• 11. Even: x(−t) = x(t) x[−n] = x[n] Odd: x(−t) = −x(t) x[−n] = −x[n]  Any signal x(t) can be expressed as x(t) = xe(t) + xo(t) ) x(−t) = xe(t) − xo(t) where xe(t) = 1/2(x(t) + x(−t)) xo(t) = 1/2(x(t) − x(−t)) Even &Odd Signals:
  • 12. Bounded &Unbounded Signals:  Every system is bounded, but meaningful signal is always bounded
  • 13. Power and Energy Signals  Power Signal  Infinite duration  Normalized power is finite and non-zero  Normalized energy averaged over infinite time is infinite  Mathematically tractable  Energy Signal  Finite duration  Normalized energy is finite and non-zero  Normalized power averaged over infinite time is zero  Physically realizable
  • 14. Elementary signals  Step function  Impulse function  Ramp function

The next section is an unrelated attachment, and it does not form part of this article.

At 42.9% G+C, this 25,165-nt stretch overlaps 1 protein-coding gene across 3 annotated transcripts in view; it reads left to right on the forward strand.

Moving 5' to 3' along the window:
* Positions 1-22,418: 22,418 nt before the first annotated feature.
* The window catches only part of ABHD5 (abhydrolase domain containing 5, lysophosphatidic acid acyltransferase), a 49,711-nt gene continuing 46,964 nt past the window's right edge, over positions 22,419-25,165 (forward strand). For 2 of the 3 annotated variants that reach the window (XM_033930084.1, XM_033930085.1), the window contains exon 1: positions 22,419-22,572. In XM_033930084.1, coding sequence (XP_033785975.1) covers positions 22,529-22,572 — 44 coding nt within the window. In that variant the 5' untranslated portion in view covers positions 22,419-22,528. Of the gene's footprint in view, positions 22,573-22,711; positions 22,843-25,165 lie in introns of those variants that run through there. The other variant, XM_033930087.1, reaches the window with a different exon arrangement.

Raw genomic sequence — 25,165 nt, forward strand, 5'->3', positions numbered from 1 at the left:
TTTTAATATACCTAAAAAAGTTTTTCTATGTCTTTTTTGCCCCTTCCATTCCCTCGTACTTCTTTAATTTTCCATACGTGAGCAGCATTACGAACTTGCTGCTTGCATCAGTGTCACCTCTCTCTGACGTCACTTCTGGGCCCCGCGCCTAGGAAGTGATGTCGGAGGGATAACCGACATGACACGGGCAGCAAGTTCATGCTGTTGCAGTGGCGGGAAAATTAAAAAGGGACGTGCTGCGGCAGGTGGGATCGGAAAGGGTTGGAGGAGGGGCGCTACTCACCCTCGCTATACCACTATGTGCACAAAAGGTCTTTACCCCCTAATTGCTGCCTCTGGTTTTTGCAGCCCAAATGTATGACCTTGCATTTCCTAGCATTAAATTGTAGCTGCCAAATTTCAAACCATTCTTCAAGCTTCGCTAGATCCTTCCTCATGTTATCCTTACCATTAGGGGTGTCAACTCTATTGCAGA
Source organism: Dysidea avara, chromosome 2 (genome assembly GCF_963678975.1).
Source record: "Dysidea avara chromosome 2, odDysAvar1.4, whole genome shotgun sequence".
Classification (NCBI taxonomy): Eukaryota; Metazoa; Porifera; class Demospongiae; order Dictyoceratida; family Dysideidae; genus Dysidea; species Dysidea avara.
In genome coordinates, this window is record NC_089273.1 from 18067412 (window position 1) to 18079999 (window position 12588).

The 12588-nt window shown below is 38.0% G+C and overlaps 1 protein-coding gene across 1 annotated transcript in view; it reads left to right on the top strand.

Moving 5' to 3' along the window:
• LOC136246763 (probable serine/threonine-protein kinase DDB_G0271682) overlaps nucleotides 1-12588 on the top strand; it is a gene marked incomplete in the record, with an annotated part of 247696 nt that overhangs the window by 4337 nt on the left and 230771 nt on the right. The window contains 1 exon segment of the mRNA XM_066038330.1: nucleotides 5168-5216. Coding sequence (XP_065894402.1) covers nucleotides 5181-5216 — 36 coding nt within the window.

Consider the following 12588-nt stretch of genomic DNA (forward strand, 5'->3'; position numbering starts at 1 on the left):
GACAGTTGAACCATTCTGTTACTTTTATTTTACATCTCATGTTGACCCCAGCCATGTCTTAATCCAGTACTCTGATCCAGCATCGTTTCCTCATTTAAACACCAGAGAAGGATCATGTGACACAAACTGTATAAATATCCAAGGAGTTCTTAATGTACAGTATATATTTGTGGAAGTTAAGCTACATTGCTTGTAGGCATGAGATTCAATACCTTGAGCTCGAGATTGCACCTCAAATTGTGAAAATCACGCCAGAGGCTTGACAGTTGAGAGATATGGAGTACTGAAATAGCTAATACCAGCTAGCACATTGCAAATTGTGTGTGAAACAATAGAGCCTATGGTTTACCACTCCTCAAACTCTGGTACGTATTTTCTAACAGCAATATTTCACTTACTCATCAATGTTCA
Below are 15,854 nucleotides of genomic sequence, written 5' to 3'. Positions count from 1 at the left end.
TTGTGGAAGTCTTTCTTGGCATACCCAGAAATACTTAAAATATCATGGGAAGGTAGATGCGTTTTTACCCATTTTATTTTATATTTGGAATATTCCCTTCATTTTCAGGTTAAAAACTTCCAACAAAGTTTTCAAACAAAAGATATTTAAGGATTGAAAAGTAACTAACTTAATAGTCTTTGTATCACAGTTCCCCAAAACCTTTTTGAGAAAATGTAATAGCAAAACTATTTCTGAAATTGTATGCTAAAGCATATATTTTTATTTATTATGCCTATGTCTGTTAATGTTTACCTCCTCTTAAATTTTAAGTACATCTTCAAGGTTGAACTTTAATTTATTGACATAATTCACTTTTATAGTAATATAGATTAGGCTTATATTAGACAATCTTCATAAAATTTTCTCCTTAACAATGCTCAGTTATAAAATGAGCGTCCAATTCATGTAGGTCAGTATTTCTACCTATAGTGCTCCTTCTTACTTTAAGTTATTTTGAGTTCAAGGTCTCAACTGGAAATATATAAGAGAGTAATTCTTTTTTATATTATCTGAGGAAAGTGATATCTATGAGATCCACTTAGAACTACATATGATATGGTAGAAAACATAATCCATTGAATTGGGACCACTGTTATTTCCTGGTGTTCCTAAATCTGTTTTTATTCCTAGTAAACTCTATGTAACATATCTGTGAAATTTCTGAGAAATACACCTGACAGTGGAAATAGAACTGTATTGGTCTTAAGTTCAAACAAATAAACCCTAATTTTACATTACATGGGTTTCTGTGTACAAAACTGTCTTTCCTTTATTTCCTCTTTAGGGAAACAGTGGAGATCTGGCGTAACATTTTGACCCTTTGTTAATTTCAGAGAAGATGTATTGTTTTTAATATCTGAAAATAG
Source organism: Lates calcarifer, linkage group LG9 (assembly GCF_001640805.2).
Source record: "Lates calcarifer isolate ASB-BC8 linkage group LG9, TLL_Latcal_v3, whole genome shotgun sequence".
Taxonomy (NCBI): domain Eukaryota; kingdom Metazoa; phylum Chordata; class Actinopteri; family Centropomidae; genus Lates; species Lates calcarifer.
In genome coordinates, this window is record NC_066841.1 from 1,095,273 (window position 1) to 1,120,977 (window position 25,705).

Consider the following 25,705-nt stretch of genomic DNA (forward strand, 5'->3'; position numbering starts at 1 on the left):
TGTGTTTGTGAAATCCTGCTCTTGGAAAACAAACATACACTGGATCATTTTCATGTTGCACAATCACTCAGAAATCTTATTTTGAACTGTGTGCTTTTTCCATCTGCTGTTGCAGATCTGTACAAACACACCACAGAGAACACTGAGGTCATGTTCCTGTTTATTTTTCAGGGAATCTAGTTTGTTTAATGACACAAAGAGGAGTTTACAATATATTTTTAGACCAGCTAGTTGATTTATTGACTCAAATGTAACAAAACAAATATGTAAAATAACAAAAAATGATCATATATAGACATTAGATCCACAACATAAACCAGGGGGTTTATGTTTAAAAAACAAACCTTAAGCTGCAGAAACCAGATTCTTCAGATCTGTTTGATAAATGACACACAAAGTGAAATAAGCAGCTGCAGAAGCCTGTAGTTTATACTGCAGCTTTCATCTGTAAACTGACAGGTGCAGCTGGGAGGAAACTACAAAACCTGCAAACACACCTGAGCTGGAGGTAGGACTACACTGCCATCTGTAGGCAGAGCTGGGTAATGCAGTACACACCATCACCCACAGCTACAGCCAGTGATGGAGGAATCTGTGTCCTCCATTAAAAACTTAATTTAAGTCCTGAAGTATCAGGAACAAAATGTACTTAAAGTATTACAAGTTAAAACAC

• 16. Unit ramp function: Unit impulse function:
  • 17. What is a System?  Systems process input signals to produce output signals.  Examples:  A circuit involving a capacitor can be viewed as a system that transforms the source voltage (signal) to the voltage (signal) across the capacitor  A CD player takes the signal on the CD and transforms it into a signal sent to the loud speaker  A communication system is generally composed of three sub- systems, the transmitter, the channel and the receiver. The channel typically attenuates and adds noise to the transmitted signal which must be processed by the receiver
  • 18. How is a System Represented?  A system takes a signal as an input and transforms it into another signal  In a very broad sense, a system can be represented as the ratio of the output signal over the input signal  That way, when we “multiply” the system by the input signal, we get the output signal  This concept will be firmed up in the coming weeks System Input signal x(t) Output signal y(t)
  • 19. Types of Systems  Causal & Non-causal  Linear & Non Linear  Time Variant &Time-invariant  Stable & Unstable  Static & Dynamic